MedicalResearch Interview with: Dr. David Cook MD Professor in the Department of Anesthesiology Division of Cardiovascular Anesthesiology Center for the Science of Health Care Delivery Mayo Clinic College of Medicine Rochester, Minnesota. MedicalResearch: What are the main findings of the study? Dr. Cook: The main finding of the study was that segmentation of a population of surgical patients into groups of higher and lower complexity allowed us to apply a standardized practice, focused factory model to surgical care delivery. A standardized care model improved care process measures such as time on mechanical ventilation or duration of a bladder catheter indwelling. The model reduced resource utilization, decreasing patient time in all care environments (operating room, ICU and on ?the floor?). The care model improved outcomes at 30 days and reduced the costs overall and in every care environment. In addition to the absolute improvements in quality and in cost, the standardized care model reduced variation in all measured variables. That reduction in variation may be even more important than the improved outcomes or reduced costs because we now know it is possible to make the health care experience predictable for these patients. That predictability is critically important to patients and providers, but it also has implications for health care metrics and payment models. (more…)
Breast Cancer, Mayo Clinic, Weight Research / 08.05.2014

Judy C. Boughey, MD Chair, Division of Surgery Research Mayo Clinic, Rochester, Minn.MedicalResearch.com Interview with: Judy C. Boughey, MD Chair, Division of Surgery Research Mayo Clinic, Rochester, Minn. MedicalResearch.com: What are the main findings of the study? Dr. Boughey: Rates of bilateral mastectomy are higher in hospitals with immediate breast reconstruction available. Bilateral mastectomy rates were highest in hospitals with high volumes of immediate breast reconstruction. Large, teaching, urban, and Northeastern hospitals were more likely to have higher immediate breast reconstruction volumes. (more…)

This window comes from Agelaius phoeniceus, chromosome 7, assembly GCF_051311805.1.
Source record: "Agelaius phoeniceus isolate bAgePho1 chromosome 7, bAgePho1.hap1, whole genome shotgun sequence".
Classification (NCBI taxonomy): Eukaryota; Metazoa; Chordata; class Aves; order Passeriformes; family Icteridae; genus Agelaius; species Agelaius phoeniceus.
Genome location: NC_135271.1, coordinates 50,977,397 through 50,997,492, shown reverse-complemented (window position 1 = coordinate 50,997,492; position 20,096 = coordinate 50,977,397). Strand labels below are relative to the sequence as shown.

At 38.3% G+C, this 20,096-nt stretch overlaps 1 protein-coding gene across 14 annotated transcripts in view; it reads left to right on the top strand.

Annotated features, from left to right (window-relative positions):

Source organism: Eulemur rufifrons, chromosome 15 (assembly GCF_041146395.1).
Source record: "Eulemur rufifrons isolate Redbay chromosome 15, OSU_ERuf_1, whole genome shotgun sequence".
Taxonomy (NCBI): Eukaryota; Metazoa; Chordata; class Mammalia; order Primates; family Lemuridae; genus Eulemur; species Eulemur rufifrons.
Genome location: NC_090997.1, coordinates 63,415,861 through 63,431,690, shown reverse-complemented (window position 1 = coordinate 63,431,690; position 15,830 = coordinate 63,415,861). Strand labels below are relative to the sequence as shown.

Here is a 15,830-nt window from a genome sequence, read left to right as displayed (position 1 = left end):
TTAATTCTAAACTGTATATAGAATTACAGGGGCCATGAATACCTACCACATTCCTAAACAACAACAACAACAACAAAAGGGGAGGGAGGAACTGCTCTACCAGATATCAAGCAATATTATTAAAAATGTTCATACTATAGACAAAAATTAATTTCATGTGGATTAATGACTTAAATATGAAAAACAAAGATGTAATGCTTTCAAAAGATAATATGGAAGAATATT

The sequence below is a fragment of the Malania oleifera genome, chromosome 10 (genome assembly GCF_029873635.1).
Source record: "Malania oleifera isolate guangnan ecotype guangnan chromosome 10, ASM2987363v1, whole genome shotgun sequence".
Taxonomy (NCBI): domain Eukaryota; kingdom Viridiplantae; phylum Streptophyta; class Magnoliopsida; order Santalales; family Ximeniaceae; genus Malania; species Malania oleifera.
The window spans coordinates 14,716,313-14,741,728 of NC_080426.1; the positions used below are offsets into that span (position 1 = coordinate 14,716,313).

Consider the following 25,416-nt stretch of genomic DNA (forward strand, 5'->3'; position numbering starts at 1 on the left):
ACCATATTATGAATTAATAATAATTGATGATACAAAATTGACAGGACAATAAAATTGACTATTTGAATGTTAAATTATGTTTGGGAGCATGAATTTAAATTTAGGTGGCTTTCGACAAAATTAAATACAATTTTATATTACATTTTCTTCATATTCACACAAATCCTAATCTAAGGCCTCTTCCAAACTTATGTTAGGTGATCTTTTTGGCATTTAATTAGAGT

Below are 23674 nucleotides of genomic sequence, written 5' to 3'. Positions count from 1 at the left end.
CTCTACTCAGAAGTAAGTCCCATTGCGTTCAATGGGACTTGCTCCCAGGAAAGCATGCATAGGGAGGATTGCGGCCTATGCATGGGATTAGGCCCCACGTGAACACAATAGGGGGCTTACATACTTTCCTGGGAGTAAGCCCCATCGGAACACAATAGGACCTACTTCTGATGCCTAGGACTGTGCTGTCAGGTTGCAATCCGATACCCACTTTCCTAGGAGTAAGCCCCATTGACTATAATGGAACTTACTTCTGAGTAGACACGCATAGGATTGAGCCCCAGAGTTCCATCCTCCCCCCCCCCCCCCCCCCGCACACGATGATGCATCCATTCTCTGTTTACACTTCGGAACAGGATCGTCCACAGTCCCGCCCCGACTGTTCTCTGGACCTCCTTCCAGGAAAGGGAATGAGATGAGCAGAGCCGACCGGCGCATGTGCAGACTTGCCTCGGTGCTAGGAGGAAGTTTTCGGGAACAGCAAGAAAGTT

Author Interviews, Cancer Research, Hepatitis - Liver Disease, UT Southwestern / 07.05.2014

Amit Singal MD MS Assistant Professor of Medicine Medical Director, Liver Tumor Program Dedman Scholar of Clinical Care Division of Digestive and Liver Diseases University of Texas Southwestern Dallas TX 75201 - 8887MedicalResearch.com Interview with: Amit Singal MD MS Assistant Professor of Medicine Medical Director, Liver Tumor Program Dedman Scholar of Clinical Care Division of Digestive and Liver Diseases University of Texas Southwestern Dallas TX 75201 - 8887 MedicalResearch: What are the main findings of the study? Dr. Singal: We conducted a meta-analysis of current studies to characterize the association between hepatocellular carcinoma surveillance and early detection, curative treatment rates, and overall survival in patients with cirrhosis.  We identified 47 studies with 15,158 patients, of whom 6,284 (41.4%) had hepatocellular carcinoma  detected by surveillance. Hepatocellular carcinoma  surveillance was associated with improved early stage detection (OR 2.08, 95% CI 1.80–2.37) and curative treatment rates (OR 2.24, 95% CI 1.99–2.52). These associations were robust to several sensitivity analyses, including study design, study location, and study period. Hepatocellular carcinoma  surveillance was associated with significantly prolonged survival (OR 1.90, 95% CI 1.67–2.17), which remained significant in the subset of studies adjusting for lead-time bias. Three-year survival rates were 50.8% among patients who underwent surveillance, compared to only 28.2% among hepatocellular carcinoma  patients with tumors detected outside of a surveillance program. (more…)
Breast Cancer, Mayo Clinic, Pain Research, Pharmacology / 06.05.2014

Judy C. Boughey, MD Chair, Division of Surgery Research Mayo Clinic, Rochester, Minn.MedicalResearch.com Interview with: Judy C. Boughey, MD Chair, Division of Surgery Research Mayo Clinic, Rochester, Minn. MedicalResearch.com: What are the main findings of the study? Dr. Boughey: Use of paravertebral block (a form of regional anesthesia) in women undergoing mastectomy results in less need for opioid medications and less frequent use of anti-nausea medication after surgery. (more…)
Author Interviews, Mayo Clinic, Neurology, Stroke / 06.05.2014

Kejal Kantarci, M.D. M.S. Professor of Radiology Division of Neuroradiology Mayo Clinic, Rochester, MN 55905 MedicalResearch.com Interview with: Kejal Kantarci, M.D. M.S. Professor of Radiology Division of Neuroradiology Mayo Clinic, Rochester, MN 55905 MedicalResearch: What are the main findings of the study? Dr. Kantarci: Microinfarcts are one of the most common pathologies identified in the brains of older individuals and they impact cognition. However they are invisible lesions on MRI. We demonstrated that presence of microinfarcts in autopsied individuals are associated with the macroinfarcts identified on their MRI scans than they were alive. We also demonstrated that the presence of these invisible lesions are related to greater brain atrophy rates that are localized to watershed zones. (more…)